Human milk research for answering questions about human health

Richard Y. Wang, Michael N. Bates, Daniel A. Goldstein, Suzanne G. Haynes, Karen D. Hench, Ruth A. Lawrence, Ian Paul, Zhengmin Qian

Research output: Contribution to journalArticle

6 Scopus citations

Abstract

Concerns regarding human milk in our society are diverse, ranging from the presence of environmental chemicals to the health of breastfed infants and the economic value of breastfeeding to society. The panel convened for the Technical Workshop on Human Milk Surveillance and Biomonitoring for Environmental Chemicals in the United States, held at the Hershey Medical Center, Pennsylvania State College of Medicine, on 24-26 September 2004, considered how human milk research may contribute to environmental health initiatives to benefit society. The panel concluded that infant, maternal, and community health can benefit from studies using human milk biomonitoring. Unlike other biological specimens, human milk provides information regarding exposure of the mother and breastfed infant to environmental chemicals. Some of the health topics relevant to this field of research include disorders of growth and development in infants, cancer origins in women, and characterization of the trend of exposure to environmental chemicals in the community. The research focus will determine the design of the study and the need for the collection of alternative biological specimens and the long-term storage of these specimens. In order to strengthen the ability to interpret study results, it is important to identify reference ranges for the chemicals measured and to control for populations with high environmental chemical exposure, because the amount of data on environmental chemical levels in human milk that is available for comparison is extremely limited. In addition, it will be necessary to validate models used to assess infant exposure from breastfeeding because of the variable nature of current models. Information on differences between individual and population risk estimates for toxicity needs to be effectively communicated to the participant. Human milk research designed to answer questions regarding health will require additional resources to meet these objectives. Copyright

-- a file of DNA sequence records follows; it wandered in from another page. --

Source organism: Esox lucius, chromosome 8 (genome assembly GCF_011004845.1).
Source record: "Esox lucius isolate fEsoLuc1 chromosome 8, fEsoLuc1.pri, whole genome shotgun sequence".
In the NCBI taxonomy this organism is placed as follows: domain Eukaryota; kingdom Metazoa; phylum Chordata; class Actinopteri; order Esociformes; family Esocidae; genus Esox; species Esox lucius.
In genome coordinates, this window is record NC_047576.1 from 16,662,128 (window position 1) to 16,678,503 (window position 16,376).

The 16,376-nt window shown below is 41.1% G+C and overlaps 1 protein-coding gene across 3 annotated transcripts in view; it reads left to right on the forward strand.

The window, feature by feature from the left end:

Original languageEnglish (US)
Pages (from-to)1771-1801
Number of pages31
JournalJournal of Toxicology and Environmental Health - Part A
Volume68
Issue number20
DOIs
StatePublished - Oct 22 2005

All Science Journal Classification (ASJC) codes

  • Toxicology
  • Health, Toxicology and Mutagenesis

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    Wang, R. Y., Bates, M. N., Goldstein, D. A., Haynes, S. G., Hench, K. D., Lawrence, R. A., Paul, I., & Qian, Z. (2005). Human milk research for answering questions about human health. Journal of Toxicology and Environmental Health - Part A, 68(20), 1771-1801. https://doi.org/10.1080/15287390500226706